There will be a 13th-century silver drinking vessel bearing the seal of Mongke Khan, grandson of Genghis Khan, who ruled the Mongol Empire at its peak; a silver skull pomander believed to have been owned by James II; a rare group of votive figures from ancient Bactria; a 2,000-year-old Mexican stargazer; and sections dedicated to magic, myths, meteorites, sex and unicorns.
Oliver Hoare is proud to present Every Object Tells a Story, a public exhibition dedicated to approximately 400 rare and fascinating objects spanning five millennia and representing countless civilisations, each selected on the basis of their backstory and historical interest.
Leading highlights and curiosities of the exhibition include a 13th century silver drinking vessel bearing the seal of Mongke Khan, grandson of Genghis Khan and ruler of the Mongol dynasty at its peak; an exceptional group of objects from the Indus Valley civilisation, probably the finest in private hands; a silver skull pomander believed to have been owned by King James II; a rare group of votive figures from ancient Bactria; a 2000-year old Mexican stargazer; and sections dedicated to magic, sex, myths, meteorites and unicorns.
The exhibition will take place in the former studio of the artist Sir John Lavery, R.A. (1856-1941) who occupied the space from 1899 until his death, during which time he hosted celebrated sitters including King George V, Winston Churchill and Oscar Wilde. It follows on from the success of the previous edition held in Fitzroy Square in 2015 which showed approximately 250 objects, from Gandhara sculptures to a Dodo bone, and which welcomed more than 10,000 visitors.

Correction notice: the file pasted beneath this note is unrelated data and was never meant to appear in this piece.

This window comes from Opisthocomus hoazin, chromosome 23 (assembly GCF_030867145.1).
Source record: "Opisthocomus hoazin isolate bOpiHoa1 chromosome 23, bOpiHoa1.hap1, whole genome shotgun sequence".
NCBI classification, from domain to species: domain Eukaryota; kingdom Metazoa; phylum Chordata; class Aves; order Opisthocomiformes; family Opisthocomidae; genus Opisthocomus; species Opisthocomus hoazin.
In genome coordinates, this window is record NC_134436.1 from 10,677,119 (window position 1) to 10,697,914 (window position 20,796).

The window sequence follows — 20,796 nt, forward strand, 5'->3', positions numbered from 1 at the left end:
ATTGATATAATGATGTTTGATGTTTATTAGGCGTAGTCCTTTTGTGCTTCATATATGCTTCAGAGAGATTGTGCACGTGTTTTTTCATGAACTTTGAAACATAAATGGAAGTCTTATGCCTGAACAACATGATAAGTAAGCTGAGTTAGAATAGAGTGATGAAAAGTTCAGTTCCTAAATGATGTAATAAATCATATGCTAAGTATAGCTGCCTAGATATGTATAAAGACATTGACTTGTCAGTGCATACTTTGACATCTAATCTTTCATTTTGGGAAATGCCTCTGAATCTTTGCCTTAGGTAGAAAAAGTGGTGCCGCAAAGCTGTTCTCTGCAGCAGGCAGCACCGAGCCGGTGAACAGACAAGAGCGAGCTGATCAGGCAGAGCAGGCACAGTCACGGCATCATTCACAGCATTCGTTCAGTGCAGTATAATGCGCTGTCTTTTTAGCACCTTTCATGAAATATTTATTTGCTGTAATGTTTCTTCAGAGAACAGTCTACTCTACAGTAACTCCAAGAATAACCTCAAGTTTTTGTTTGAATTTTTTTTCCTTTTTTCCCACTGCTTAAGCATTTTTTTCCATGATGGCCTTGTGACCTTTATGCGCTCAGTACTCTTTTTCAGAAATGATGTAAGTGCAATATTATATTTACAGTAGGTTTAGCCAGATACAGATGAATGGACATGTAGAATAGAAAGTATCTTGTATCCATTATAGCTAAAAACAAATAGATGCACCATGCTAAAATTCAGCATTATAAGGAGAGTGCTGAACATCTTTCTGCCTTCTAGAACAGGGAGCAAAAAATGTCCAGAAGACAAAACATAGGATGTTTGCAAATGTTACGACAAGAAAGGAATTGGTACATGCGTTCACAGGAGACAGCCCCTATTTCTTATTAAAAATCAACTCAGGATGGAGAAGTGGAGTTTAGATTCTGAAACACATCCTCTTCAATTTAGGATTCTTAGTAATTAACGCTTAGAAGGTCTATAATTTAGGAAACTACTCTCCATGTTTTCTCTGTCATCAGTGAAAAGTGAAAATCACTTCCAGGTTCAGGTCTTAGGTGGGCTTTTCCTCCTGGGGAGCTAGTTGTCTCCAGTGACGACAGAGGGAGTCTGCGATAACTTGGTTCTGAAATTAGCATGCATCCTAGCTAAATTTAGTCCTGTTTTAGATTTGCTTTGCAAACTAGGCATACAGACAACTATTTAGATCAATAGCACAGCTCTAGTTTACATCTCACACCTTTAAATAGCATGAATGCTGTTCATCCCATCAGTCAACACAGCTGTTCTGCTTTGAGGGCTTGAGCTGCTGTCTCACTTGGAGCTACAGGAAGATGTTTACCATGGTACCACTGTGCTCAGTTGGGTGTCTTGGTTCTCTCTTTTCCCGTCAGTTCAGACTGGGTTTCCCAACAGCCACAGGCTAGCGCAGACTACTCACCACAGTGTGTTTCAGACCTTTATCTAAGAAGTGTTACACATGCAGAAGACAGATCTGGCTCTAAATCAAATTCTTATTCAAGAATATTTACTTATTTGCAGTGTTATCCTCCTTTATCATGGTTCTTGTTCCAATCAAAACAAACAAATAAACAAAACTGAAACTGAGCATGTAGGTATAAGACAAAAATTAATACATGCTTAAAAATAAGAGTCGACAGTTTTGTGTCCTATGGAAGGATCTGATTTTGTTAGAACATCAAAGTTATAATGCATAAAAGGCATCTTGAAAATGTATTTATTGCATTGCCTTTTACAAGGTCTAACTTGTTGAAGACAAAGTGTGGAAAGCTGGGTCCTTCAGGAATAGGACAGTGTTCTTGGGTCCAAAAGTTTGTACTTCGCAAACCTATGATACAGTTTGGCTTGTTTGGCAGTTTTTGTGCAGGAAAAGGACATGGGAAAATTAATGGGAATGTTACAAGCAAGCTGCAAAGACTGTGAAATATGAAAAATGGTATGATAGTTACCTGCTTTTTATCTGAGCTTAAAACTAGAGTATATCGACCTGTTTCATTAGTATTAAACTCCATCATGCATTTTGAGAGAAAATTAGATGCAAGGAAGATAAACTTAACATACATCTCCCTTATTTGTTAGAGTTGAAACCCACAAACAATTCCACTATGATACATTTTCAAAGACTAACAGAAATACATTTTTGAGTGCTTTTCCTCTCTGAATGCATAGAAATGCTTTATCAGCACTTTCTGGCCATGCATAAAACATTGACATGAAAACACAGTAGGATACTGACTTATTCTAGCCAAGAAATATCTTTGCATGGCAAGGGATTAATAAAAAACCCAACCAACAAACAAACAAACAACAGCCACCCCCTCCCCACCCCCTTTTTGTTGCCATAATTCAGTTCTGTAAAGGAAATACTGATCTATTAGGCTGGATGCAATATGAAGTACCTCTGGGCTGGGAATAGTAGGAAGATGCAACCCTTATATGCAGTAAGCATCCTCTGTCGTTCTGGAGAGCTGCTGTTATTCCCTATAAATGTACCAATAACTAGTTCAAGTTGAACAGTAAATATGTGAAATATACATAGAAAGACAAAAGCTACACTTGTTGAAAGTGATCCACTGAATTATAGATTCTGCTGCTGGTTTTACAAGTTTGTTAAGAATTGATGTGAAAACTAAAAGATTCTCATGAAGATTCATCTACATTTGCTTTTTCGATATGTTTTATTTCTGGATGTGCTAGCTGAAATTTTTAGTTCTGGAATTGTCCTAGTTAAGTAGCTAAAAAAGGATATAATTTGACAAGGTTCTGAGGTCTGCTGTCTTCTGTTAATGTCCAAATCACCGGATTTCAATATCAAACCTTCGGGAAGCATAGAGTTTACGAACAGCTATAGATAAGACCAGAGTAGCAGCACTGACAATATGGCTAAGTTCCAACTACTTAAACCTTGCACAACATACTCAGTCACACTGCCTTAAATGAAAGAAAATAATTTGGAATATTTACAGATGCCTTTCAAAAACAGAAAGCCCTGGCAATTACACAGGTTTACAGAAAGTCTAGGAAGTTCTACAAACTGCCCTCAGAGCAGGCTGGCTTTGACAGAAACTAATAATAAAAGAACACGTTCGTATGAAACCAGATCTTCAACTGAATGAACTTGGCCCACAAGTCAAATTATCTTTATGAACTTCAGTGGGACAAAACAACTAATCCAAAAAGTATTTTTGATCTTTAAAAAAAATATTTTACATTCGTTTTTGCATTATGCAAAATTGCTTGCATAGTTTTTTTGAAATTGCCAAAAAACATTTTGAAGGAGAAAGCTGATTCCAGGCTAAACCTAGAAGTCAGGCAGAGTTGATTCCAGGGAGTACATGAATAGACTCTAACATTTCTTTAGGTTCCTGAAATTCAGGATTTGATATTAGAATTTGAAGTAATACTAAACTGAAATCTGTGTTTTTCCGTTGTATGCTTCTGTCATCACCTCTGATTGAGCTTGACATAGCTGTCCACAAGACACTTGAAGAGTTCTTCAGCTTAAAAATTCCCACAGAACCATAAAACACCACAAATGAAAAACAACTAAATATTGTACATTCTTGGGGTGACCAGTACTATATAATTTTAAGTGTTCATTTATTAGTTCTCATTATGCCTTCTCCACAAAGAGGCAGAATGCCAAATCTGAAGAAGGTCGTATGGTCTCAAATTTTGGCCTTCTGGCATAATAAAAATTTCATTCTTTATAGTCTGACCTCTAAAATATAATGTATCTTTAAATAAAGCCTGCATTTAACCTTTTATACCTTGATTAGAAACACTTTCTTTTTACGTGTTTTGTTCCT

The man who brought his dodo obsession to London's collectors in 2015 is now throwing his weight behind unicorns. The Islamic art dealer Oliver Hoare opens the second iteration of his predominantly selling exhibition Every Object Tells a Story at 5 Cromwell Place in London from May 4. The 400 pieces from about 3000BC to 2016 included items related to what most believe to be a mythical beast.
Hoare begs to differ, coining the term "unicorn-deniers" in the catalogue, which is due to go online this week. Among the items is a 2.07 meter "Unicorn's Horn" (northern Europe, 1427-1618), priced at £55,000. For the deniers out there, more believable objects include a 16th-century engraving, "The Unicorn Purifies the Water with his Horn" by Jean Duvet (£52,000), and an onyx sculpture of a unicorn by Michael Cooper (2016, £17,000).
Arts of Asia Magazine
I am now looking forward to several spectacular and enjoyable art events in the months ahead, and would like to mention two shows in particular. Oliver Hoare will be presenting a new edition of "Every Object Tells a Story", a public exhibition on view from May 4th to July 5th, 2017 at 5 Cromwell Place, London. The exhibition comprises approximately 400 unusual and interesting objects spanning five millennia that represent multiple civilisations; each has been carefully selected on the basis of its backstory and historical interest.
Highlights include a 13th century silver drinking vessel bearing the seal of Mongke Khan, grandson of Genghis Khan and ruler of the Mongol dynasty at its peak; an exceptional group of objects from the Indus Valley civilisation, probably the finest in private hands; a silver skull pomander believed to have been owned by King James II; a rare group of votive figures from ancient Bactria; a 2000-year old Mexican stargazer; and there are also sections dedicated to magic, sex, myths, meteorites and unicorns.
by Robin Markbreiter Publisher & Editor
Press from 2015 Exhibition
Arts of Asia - September-October 2015
In my view the most fascinating of London's summer events was the eclectic gathering of treasures assembled by Oliver Hoare and entitled Every Object Tells a Story. This show was presented in the elegant venue of 33 Fitzroy Square from 6th May to 26th June. In his early twenties Hoare became Christie's first Islamic Art expert and in this role his area of expertise stretched from Spain to China. His Exhibition included a wealth of treasures from this vast area.